Below you'll find a curated list of resources that provide insight into how to move beyond allyship. I'm sharing these in hopes of providing a similar sort of clarity to what I felt years ago from reading Wong's list that compares a friend to an ally - a clear path for moving forward beyond allyship.


  1. If being an ally is where you're at then check out The Indigenous Ally Toolkit. It has some great advice on how to make sure that you're being a GOOD ally. It outlines three steps to effective allyship that starts by asking you to consider why you want to be an ally and calls on potential allies to de-centre themselves.

  2. Ally Up! Practice Effective Allyship from Cornell University also talks about allyship. I've included it because it has clear steps for allies, but also suggests some initial steps to move beyond allyship and into action.

  3. In Go Beyond Allyship Andrew Lee writes: "Whereas allies center themselves, “accomplices are realized through mutual consent and build trust. They don’t just have our backs; they are at our side, or in their own spaces confronting and unsettling colonialism.” This isn’t just a semantic difference. It’s a different way to think about and practice solidarity: through centering those most directly affected and joining in the struggle, through direct action and confrontation, to dismantle systems that oppress them even as they benefit us." This article is published by Anti-Racism Daily which I've recommended before.

  4. In the Racial Healing Handbook, Anneliese Singh outlines six responsibilities you can take towards becoming anti-racist. Being anti-racist is an action and therefore is a step beyond allyship. You can read more about anti-racism from Calgary Anti-Racism Education and 4 Lessons on Anti-Racism from Brené Brown and Ibram X. Kendi. As a quick intro to anti-racism consider what Singh writes in her introduction:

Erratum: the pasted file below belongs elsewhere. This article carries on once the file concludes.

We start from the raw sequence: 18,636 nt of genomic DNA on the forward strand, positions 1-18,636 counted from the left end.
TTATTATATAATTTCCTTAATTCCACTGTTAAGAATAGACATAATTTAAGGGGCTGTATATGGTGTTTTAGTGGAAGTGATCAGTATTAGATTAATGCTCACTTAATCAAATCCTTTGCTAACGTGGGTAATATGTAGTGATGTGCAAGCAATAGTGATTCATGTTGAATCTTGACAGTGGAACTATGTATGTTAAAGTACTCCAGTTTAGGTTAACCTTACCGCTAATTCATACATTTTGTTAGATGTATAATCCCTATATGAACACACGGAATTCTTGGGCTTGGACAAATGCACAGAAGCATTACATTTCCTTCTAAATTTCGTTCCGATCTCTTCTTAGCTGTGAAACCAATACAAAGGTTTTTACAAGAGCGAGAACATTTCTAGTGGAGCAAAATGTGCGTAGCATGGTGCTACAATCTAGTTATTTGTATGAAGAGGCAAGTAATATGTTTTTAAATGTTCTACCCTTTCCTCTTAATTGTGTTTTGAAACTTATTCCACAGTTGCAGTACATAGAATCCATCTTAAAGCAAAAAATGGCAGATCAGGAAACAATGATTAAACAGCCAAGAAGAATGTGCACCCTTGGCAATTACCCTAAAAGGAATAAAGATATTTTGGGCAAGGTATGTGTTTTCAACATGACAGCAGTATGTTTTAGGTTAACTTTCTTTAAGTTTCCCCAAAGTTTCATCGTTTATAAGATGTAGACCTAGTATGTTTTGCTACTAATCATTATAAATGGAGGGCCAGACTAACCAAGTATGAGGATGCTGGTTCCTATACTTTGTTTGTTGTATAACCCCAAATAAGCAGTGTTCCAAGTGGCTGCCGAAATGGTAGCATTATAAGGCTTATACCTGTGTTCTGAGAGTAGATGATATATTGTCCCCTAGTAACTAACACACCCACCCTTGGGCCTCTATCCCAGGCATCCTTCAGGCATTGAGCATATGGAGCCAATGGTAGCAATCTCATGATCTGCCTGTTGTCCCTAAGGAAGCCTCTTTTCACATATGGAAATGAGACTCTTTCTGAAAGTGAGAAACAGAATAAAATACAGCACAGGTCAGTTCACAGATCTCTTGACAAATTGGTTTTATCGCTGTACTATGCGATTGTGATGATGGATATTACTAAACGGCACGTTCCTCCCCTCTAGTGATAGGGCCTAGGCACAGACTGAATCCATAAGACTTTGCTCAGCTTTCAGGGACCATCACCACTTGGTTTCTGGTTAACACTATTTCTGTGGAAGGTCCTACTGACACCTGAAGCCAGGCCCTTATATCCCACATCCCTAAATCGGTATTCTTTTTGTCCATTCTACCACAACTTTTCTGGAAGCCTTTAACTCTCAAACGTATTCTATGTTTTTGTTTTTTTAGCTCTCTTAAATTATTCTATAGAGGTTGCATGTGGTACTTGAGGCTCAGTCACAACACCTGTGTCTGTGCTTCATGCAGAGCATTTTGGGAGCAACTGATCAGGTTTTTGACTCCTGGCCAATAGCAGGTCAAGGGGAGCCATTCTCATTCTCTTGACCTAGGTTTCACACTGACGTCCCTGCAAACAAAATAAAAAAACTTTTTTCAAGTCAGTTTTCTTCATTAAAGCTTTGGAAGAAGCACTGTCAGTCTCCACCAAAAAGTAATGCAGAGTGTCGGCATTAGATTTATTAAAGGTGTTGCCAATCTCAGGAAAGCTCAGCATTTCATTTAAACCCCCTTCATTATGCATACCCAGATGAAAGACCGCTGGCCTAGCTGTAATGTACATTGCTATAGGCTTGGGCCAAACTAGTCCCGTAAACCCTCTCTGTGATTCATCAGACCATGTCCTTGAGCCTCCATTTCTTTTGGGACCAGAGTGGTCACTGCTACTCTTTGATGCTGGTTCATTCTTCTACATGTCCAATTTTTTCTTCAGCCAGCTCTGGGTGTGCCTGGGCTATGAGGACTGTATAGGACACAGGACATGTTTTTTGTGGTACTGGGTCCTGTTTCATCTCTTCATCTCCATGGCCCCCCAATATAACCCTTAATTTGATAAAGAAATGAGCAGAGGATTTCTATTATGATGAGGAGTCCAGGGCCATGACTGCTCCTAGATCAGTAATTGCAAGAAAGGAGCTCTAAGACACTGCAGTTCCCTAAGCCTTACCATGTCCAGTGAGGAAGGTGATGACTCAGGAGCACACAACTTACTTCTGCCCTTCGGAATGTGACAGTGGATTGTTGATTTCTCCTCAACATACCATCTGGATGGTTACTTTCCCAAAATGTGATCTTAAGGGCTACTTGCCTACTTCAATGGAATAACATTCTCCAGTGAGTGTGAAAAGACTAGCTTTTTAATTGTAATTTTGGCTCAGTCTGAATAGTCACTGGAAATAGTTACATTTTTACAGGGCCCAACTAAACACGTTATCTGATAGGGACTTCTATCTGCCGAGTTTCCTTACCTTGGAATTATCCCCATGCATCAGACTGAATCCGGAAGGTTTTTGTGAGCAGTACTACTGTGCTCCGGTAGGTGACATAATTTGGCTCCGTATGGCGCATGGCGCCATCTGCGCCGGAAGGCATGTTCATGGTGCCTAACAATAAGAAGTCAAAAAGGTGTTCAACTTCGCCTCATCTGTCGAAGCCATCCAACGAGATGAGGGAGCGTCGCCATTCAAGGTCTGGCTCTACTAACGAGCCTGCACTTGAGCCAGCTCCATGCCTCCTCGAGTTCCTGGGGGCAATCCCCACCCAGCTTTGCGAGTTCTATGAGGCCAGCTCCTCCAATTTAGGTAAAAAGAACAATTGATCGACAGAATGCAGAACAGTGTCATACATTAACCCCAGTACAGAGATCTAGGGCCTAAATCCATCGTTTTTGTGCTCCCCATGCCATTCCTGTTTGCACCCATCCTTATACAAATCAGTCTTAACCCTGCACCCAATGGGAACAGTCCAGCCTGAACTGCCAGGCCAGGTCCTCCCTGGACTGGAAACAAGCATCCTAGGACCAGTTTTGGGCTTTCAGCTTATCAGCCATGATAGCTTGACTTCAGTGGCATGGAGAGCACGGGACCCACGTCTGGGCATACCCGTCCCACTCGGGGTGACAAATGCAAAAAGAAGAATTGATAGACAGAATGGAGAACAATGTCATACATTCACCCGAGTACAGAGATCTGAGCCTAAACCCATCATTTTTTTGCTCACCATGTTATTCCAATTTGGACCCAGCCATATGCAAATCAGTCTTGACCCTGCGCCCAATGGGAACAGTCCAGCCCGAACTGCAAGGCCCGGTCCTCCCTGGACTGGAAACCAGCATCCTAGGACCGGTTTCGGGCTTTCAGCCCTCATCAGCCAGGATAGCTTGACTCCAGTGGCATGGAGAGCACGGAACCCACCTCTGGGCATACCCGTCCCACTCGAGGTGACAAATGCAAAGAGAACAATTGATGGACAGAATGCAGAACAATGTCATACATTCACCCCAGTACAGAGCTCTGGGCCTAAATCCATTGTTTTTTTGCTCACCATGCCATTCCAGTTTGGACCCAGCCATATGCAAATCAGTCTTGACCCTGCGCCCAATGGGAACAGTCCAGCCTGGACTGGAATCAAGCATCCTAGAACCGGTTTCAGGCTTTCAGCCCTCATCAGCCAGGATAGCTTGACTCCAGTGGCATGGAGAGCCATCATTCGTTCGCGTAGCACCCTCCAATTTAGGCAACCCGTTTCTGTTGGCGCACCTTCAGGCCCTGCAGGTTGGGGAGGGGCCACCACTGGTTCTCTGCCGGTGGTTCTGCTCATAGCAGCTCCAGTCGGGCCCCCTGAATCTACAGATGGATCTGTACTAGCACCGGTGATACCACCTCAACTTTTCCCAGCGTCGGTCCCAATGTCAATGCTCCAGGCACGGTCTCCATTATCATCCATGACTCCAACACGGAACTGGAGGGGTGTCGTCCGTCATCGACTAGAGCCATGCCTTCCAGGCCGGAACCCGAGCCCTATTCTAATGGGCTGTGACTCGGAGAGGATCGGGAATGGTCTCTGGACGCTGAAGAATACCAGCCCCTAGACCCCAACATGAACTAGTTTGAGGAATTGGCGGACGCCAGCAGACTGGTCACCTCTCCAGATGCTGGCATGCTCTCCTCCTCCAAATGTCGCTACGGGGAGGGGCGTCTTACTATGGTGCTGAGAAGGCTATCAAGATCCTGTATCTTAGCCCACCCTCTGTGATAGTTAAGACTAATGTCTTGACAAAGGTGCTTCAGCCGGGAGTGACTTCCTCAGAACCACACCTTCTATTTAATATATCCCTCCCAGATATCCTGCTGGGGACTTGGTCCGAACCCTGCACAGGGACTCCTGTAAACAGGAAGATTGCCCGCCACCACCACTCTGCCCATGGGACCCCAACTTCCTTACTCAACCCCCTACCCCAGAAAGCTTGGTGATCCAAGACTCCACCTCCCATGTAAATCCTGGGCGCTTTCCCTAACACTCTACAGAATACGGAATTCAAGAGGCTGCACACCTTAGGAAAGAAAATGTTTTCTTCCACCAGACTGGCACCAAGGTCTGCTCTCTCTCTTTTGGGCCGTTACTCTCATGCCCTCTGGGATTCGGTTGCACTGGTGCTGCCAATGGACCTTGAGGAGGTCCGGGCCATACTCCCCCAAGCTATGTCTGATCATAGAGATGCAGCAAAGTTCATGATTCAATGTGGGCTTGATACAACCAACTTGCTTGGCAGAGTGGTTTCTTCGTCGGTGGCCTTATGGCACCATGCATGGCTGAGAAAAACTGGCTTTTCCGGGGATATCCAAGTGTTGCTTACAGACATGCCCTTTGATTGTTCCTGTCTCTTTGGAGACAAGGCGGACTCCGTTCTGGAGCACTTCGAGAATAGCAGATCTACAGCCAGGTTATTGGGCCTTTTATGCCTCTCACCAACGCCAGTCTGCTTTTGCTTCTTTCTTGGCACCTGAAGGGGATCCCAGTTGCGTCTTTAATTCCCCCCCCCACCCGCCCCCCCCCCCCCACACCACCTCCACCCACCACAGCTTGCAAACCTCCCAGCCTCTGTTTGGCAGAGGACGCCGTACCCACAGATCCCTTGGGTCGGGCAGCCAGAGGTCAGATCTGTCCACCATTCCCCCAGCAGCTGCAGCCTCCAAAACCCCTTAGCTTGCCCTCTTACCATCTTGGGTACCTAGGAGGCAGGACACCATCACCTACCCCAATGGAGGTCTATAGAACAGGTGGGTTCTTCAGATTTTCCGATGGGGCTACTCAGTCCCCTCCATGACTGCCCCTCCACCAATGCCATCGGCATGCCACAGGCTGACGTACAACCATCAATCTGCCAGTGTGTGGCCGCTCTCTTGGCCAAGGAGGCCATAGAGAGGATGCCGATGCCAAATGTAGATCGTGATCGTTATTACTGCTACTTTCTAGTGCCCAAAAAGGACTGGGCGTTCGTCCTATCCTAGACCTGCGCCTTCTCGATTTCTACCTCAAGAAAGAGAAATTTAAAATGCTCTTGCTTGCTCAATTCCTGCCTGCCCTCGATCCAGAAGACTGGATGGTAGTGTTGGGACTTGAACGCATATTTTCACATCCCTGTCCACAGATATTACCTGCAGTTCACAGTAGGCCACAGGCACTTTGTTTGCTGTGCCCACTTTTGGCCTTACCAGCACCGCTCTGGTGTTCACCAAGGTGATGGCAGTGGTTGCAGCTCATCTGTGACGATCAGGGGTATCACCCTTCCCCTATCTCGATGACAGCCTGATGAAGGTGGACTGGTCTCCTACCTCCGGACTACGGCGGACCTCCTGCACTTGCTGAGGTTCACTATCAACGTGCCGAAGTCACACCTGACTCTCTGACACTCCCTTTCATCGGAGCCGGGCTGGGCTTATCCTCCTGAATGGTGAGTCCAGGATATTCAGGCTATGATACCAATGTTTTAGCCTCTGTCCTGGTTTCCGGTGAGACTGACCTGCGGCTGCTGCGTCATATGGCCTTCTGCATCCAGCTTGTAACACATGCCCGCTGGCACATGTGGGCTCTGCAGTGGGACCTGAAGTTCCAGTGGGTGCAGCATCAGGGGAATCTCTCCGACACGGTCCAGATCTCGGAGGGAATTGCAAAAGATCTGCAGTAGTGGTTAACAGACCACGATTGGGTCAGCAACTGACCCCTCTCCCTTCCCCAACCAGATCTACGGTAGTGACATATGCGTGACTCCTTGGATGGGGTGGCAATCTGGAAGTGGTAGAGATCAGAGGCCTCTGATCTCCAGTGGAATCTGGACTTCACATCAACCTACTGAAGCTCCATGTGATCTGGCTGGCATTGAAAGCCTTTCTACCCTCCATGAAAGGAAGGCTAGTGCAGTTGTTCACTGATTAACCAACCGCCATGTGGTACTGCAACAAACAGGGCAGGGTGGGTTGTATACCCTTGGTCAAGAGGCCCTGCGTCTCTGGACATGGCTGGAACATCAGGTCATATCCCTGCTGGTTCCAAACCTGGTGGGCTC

The term “antiracist” refers to people who are actively seeking not only to raise their consciousness about race and racism, but also to take action when they see racial power inequities in everyday life. Being an antiracist is much different from just being “nonracist,” as Black antiracist Marlon James (2016) made clear. Being a nonracist means you can have beliefs against racism, but when it comes to events like the murders of Black men by police, “you can watch things at home unfolding on TV, but not do a thing about it.” According to James, being an antiracist means that you are developing a different moral code, one that pairs a commitment to not being racist (whether verbalized or not) with action to protest and end the racist things you see in the world. I would add that saying you aren’t a racist isn’t enough to start healing from racism. You need the intentional mindset of Yep, this racism thing is everyone’s problem—including mine, and I’m going to do something about it.

5. Facing History & Ourselves Canada has developed a guide called Engaging as Co-Conspirators in Anti-Racism Work which outlines a cycle that starts by examining your individual motivations and position through to participating to achieve social change.


6. Finally, Accomplices Not Allies: Abolishing the Ally Industrial Complex is a piece by Indigenous Action that is extremely critical of allyship in the context of decolonization. I found it difficult to read because of the frankness with which the authors criticize allies for their self-centredness and self-promotion. It's because of this discomfort that I am recommending the article - because I want to better understand how not to be a patronizing white lady.